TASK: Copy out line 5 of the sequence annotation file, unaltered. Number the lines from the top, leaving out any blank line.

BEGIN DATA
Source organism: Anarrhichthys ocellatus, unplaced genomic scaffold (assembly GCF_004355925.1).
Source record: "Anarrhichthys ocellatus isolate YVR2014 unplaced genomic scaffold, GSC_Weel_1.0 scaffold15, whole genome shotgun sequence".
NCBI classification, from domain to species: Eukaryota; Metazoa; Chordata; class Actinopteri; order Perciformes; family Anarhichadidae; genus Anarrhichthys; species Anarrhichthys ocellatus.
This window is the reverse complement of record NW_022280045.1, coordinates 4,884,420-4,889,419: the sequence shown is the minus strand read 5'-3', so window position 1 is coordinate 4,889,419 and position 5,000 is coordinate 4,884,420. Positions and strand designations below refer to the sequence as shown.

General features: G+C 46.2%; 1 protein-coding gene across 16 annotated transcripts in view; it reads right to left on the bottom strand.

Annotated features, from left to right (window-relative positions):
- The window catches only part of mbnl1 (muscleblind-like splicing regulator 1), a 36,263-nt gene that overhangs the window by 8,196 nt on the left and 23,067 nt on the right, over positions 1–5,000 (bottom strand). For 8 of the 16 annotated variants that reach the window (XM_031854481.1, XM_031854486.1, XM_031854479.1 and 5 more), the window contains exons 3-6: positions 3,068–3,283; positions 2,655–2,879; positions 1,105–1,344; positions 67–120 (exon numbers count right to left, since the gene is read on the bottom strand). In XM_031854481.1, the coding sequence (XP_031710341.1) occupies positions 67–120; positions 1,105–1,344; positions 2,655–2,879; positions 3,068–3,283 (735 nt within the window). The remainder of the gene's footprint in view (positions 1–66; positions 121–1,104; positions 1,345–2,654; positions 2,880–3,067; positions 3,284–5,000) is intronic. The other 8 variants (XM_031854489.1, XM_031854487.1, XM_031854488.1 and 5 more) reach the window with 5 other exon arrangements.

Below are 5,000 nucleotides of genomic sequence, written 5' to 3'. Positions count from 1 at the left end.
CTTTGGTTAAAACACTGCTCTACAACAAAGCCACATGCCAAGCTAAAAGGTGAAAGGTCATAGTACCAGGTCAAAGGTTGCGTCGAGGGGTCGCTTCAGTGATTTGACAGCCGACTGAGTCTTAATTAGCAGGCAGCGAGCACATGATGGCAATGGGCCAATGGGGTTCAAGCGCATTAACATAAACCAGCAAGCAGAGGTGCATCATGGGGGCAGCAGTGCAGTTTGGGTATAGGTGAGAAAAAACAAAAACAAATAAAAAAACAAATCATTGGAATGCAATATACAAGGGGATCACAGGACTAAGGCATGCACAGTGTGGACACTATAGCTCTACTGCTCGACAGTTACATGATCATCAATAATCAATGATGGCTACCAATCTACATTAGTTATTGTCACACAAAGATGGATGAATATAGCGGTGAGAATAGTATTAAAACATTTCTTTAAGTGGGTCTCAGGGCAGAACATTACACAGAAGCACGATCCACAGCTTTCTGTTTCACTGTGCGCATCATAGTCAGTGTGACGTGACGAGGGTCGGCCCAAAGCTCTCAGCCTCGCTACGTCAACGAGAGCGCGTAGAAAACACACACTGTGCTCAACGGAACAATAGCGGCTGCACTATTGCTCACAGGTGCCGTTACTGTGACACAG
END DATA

General features: G+C 46.2%; 1 protein-coding gene across 16 annotated transcripts in view; it reads right to left on the bottom strand.